Mon, 08/05/2019 - 00:37

Hello everyone!
Recently, a friend of mine told me about one of my stars being listed in Gaia Archive. It happened to be true, so I decided to check some of my future submissions, regarding Gaia variability flag. 
It is bothering me, because many of this short period variables are in fact marked as "VARIABLE". Can I still send them to VSX as my discovery or should I make myself co-discoverer or give credits to Gaia? 
In uploaded file you can see the star that started it all, NADA-V61. 


File Upload
Credit for discovery

Far be it for me to speak with the authority of the AAVSO, whose policies on such matters are unknown to me, but as a scientist I was taught that credit for discovery goes to whoever publishes first.  So, as far as scientific ethics are concerned, if you discover something on your own, then find that the discovery has been published elsewhere, then while you may take pleasure in your independent discovery, no, you are not the discoverer; not even the co-discover.

American Association of Variable Star Observers (AAVSO)
Gaia variables, discovery credit

Hi Adam,

I wish the answer was simpler but day after day things get more complicated regarding the plethora of sources flooding the web with data being published in different ways and with different formats, quaility, etc.
We try to keep VSX up to date but 1) we do not want to clutter VSX with poor quality results published automatedly by surveys with very low quality controls and 2) we can't be checking every list published on every journal or survey page.
We recommend using VizieR to check if a star has been published or not in a particular catalogue/list that is not included in VSX. The most popular example nowdays is ATLAS. The list of ATLAS stars requires a lot of pre-processing and can't be imported in a hurry. There are more than 4 million "dubious" stars that might or might not be variable. Those won't be included in VSX.
Most Gaia variables are not in VizieR and a first look at the results published along with the Gaia DR2 catalogue showed also lots of issues, like false alarms, too small number of observations, wrong classifications, formatting. It is unrealistic to require every researcher to look for a specific star in a specific online database every time they are going to submit a star. And it is also unrealistic that we can import and take into account lists that didn't even get to VizieR. We don't have the resources to check everything and have it all covered. And as I mentioned before, we also have to make some decisions regarding what to include and what not. E.g. these dubious ATLAS stars or the stars with less than 80% likelihood of being RR Lyrae stars in the Sesar et al. PS1 list. We have added some lists as not-checked (e.g. a lot of Bochum GDS survey stars) meaning that some o those objects could be duplicates or already be in VSX at slightly different positions, but for several lists, they do not even fill some basic requirements. Some lists do not provide magnitudes (!) or ranges or amplitudes. Do those lists deserve to be taken seriously by a database focusing on star variability? Some lists do not provide coordinates... Do we have to do the work others should have done? You can find all kind of stuff out there.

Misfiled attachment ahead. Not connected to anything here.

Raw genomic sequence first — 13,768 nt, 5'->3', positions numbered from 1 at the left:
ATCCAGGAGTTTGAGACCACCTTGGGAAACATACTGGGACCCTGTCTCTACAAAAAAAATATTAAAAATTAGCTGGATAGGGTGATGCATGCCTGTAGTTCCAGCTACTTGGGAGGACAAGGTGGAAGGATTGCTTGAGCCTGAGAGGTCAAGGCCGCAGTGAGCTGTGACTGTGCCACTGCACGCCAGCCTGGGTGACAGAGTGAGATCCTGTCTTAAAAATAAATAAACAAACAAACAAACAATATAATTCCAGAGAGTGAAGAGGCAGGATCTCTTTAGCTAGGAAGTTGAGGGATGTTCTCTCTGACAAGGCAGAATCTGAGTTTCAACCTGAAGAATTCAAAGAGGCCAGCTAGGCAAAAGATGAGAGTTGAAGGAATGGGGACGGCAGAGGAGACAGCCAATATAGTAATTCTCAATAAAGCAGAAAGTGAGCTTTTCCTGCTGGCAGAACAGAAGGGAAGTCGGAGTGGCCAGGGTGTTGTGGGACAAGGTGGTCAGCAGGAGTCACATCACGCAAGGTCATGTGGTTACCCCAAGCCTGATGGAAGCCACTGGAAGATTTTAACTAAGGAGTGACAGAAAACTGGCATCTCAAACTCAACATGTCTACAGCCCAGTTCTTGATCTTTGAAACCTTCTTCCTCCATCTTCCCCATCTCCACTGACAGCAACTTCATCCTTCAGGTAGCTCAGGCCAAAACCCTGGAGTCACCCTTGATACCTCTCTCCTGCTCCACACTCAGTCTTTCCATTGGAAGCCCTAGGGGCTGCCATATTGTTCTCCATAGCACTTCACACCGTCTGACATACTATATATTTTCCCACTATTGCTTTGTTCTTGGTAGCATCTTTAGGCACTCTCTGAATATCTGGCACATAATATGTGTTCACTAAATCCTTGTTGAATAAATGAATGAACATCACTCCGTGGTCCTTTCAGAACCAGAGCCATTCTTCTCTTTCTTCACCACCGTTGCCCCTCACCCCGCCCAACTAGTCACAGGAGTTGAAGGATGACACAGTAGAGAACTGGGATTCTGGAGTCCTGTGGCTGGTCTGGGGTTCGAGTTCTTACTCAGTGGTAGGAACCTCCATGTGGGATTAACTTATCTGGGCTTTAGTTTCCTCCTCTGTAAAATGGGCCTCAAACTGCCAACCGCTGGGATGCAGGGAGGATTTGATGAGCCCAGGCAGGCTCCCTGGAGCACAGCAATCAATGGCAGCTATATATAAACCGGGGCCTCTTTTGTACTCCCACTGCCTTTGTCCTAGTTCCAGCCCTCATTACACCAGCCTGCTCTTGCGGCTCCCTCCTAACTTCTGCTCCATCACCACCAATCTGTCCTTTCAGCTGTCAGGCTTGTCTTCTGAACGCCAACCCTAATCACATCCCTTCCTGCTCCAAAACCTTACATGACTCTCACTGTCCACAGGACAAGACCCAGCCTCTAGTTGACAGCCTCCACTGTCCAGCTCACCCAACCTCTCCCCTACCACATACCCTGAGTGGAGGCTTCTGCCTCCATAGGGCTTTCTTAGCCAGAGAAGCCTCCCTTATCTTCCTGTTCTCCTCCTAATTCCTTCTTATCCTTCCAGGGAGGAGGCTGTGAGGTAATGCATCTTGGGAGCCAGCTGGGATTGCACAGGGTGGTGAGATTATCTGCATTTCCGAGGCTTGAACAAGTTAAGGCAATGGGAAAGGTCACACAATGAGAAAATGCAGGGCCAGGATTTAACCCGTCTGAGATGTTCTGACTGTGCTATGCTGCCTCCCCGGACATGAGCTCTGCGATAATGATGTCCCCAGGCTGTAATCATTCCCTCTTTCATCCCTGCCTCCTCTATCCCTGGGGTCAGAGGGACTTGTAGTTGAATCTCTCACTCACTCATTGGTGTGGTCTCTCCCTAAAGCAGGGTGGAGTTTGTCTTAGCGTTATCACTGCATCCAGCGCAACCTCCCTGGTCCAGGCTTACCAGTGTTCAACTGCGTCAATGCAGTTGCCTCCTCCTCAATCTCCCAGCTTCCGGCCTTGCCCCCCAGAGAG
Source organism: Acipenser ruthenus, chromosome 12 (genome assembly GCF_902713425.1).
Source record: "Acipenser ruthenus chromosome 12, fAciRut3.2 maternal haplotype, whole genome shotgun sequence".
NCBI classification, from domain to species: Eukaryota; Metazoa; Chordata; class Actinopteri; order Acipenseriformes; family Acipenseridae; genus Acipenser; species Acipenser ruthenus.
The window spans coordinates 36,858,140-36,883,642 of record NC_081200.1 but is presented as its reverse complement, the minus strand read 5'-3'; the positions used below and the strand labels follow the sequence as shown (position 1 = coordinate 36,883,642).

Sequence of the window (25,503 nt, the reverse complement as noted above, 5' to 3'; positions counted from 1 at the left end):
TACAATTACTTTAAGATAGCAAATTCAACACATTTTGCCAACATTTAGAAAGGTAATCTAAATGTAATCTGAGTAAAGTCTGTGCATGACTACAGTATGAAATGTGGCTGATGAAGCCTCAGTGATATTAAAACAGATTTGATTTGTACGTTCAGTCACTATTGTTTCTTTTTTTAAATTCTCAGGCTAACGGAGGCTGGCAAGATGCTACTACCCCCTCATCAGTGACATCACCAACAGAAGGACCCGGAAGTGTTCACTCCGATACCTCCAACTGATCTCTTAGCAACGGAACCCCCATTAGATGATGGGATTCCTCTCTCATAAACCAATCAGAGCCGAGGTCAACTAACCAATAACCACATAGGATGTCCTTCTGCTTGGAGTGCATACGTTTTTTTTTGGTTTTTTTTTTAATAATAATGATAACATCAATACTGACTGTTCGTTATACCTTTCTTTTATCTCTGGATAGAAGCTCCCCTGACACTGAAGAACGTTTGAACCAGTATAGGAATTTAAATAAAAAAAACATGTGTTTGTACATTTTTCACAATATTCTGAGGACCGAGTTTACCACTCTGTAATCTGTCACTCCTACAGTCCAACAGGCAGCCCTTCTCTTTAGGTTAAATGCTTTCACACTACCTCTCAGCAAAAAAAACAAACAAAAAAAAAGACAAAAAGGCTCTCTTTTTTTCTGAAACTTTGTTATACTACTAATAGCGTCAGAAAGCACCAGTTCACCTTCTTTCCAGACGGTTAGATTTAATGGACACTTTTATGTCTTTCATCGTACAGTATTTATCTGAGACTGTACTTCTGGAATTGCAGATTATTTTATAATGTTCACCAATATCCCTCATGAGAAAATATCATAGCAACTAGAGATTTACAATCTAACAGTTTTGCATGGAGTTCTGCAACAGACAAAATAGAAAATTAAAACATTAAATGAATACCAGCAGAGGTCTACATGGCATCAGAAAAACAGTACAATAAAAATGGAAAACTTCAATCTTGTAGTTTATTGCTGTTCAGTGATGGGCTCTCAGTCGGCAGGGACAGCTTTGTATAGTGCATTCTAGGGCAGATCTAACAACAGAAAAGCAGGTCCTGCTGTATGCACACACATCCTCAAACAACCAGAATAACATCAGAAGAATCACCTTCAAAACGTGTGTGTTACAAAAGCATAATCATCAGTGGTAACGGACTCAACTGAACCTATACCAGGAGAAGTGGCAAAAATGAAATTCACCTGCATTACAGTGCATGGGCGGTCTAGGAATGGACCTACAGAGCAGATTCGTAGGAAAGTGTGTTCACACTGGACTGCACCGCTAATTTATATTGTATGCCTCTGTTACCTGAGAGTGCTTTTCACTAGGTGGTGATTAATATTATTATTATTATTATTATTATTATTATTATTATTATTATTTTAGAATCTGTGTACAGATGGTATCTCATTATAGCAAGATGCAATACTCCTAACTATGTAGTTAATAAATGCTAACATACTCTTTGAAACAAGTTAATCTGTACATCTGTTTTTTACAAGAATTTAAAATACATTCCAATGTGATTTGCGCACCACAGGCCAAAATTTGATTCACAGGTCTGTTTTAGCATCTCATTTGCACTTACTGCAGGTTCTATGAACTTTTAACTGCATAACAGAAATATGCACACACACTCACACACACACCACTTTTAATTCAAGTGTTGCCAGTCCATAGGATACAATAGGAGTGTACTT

All I can recommend is that you check VSX and VizieR for new variables. If there is a paper in which the variable is analyzed, that should be considered too (e.g. a SIMBAD or ADS search could be ok), but don't get too crazy about this.
If we import a list that was overdue due to any reasons and that list is worth and has a publication date previous to the publication of your star or anyone else's stars, we will revise the entry changing the primary name to give the proper credit to the group that discovered them first. 
Some examples: there are plenty of stars in the Magellanic Clouds or globular clusters being published by surveys without any mention to their extragalactic nature or the fact that they belong to globular clusters.
And the fact is that most of the SMC/LMC variables have already been discovered even decades ago (Harvard variables) or by groups like OGLE and MACHO and globular cluster variables have already been studied and have their own designations in specific papers and catalogues that didn't make it to VSX because VSX is focused on galactic variables (and in principle we also decided to avoid globular clusters due to the ID problems in such crowded environments).
With time, all those survey variables will be given their original designations (e.g. LMC VNNNN or HV NNNN or OGLE-LMC-XXX-NNNN, etc.) and this "contamination" problem will be corrected.

In short, VSX is a living database that is improved every day and every day some mistake may be introduced no matter how careful we are, with the conviction that at the same time, another mistake will be corrected because we spend a lot of time trying to clean up the mess that surrounds us when it comes to data.
So don't overthink it and do not panic. Check VizieR, check VSX and submit your star, if in time it turns out that it had already been found, learn to live with the fact that the credit may be modified, but that will only happen in a few cases. And in any case, the individual analysis you have made (for example, if you did it combining data from several surveys) will always be better than the automated analysis results provided in the lists we import, so your numbers will be kept. In any case your contribution will survive.